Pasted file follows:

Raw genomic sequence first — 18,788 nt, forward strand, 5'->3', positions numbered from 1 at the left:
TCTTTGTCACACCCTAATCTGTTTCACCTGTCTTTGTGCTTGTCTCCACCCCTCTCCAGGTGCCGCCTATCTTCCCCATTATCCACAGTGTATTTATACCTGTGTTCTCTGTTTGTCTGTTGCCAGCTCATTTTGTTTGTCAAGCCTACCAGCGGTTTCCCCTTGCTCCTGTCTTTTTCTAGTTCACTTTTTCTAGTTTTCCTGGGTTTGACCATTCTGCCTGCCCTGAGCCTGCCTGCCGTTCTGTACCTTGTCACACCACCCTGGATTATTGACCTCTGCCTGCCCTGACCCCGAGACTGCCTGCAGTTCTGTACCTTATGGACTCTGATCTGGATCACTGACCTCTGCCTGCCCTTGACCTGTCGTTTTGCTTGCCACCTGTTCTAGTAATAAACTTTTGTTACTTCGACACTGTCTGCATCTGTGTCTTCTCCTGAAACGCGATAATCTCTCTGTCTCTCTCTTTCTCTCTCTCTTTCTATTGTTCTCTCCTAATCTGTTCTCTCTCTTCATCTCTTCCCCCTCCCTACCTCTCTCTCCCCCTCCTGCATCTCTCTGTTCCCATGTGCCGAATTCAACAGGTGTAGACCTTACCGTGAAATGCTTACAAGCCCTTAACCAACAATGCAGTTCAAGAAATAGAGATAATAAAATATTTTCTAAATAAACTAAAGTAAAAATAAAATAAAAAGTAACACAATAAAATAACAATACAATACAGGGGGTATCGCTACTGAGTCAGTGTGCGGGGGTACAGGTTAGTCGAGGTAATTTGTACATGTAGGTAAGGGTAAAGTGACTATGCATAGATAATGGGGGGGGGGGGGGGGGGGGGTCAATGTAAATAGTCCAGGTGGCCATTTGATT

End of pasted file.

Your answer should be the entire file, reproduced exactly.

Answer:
Raw genomic sequence first — 18,788 nt, forward strand, 5'->3', positions numbered from 1 at the left:
TCTTTGTCACACCCTAATCTGTTTCACCTGTCTTTGTGCTTGTCTCCACCCCTCTCCAGGTGCCGCCTATCTTCCCCATTATCCACAGTGTATTTATACCTGTGTTCTCTGTTTGTCTGTTGCCAGCTCATTTTGTTTGTCAAGCCTACCAGCGGTTTCCCCTTGCTCCTGTCTTTTTCTAGTTCACTTTTTCTAGTTTTCCTGGGTTTGACCATTCTGCCTGCCCTGAGCCTGCCTGCCGTTCTGTACCTTGTCACACCACCCTGGATTATTGACCTCTGCCTGCCCTGACCCCGAGACTGCCTGCAGTTCTGTACCTTATGGACTCTGATCTGGATCACTGACCTCTGCCTGCCCTTGACCTGTCGTTTTGCTTGCCACCTGTTCTAGTAATAAACTTTTGTTACTTCGACACTGTCTGCATCTGTGTCTTCTCCTGAAACGCGATAATCTCTCTGTCTCTCTCTTTCTCTCTCTCTTTCTATTGTTCTCTCCTAATCTGTTCTCTCTCTTCATCTCTTCCCCCTCCCTACCTCTCTCTCCCCCTCCTGCATCTCTCTGTTCCCATGTGCCGAATTCAACAGGTGTAGACCTTACCGTGAAATGCTTACAAGCCCTTAACCAACAATGCAGTTCAAGAAATAGAGATAATAAAATATTTTCTAAATAAACTAAAGTAAAAATAAAATAAAAAGTAACACAATAAAATAACAATACAATACAGGGGGTATCGCTACTGAGTCAGTGTGCGGGGGTACAGGTTAGTCGAGGTAATTTGTACATGTAGGTAAGGGTAAAGTGACTATGCATAGATAATGGGGGGGGGGGGGGGGGGGGGTCAATGTAAATAGTCCAGGTGGCCATTTGATT